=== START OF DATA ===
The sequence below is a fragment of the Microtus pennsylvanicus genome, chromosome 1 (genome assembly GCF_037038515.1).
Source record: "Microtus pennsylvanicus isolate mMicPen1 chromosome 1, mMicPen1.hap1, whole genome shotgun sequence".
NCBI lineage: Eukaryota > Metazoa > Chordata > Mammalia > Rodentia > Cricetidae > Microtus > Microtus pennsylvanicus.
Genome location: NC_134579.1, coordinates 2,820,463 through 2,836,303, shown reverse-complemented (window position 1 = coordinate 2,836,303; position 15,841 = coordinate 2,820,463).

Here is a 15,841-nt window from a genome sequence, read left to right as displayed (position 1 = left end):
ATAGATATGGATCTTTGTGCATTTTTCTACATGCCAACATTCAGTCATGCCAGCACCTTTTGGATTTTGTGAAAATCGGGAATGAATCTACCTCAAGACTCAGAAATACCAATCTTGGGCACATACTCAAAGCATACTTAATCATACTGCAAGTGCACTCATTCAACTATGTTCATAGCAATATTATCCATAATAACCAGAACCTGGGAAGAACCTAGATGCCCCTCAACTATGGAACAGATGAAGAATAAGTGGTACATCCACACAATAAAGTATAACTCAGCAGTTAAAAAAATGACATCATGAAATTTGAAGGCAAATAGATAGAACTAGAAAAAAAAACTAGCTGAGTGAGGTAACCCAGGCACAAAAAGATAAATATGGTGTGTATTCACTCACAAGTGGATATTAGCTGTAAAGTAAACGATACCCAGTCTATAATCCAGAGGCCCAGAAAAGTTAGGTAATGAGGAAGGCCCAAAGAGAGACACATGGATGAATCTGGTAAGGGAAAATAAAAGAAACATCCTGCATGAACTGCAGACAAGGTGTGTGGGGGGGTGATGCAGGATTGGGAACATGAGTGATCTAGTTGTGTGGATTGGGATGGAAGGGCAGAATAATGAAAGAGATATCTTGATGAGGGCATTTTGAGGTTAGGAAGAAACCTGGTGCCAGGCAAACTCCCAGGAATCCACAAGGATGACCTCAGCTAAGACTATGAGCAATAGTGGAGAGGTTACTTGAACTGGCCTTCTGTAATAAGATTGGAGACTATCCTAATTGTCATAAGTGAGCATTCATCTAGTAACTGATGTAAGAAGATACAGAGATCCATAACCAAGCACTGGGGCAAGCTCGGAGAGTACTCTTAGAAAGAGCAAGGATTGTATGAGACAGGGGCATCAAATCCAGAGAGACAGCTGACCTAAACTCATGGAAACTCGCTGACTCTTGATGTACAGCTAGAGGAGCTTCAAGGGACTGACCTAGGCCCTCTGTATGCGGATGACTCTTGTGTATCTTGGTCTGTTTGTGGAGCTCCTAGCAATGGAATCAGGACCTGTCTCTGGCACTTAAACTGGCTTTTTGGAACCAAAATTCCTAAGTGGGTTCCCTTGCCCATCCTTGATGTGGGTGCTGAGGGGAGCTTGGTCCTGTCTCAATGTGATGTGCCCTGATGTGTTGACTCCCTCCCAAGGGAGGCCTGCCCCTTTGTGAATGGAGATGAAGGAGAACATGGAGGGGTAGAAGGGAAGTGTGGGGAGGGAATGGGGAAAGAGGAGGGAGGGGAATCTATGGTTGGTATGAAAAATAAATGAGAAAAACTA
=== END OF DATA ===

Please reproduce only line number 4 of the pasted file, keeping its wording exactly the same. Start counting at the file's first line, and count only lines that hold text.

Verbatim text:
Genome location: NC_134579.1, coordinates 2,820,463 through 2,836,303, shown reverse-complemented (window position 1 = coordinate 2,836,303; position 15,841 = coordinate 2,820,463).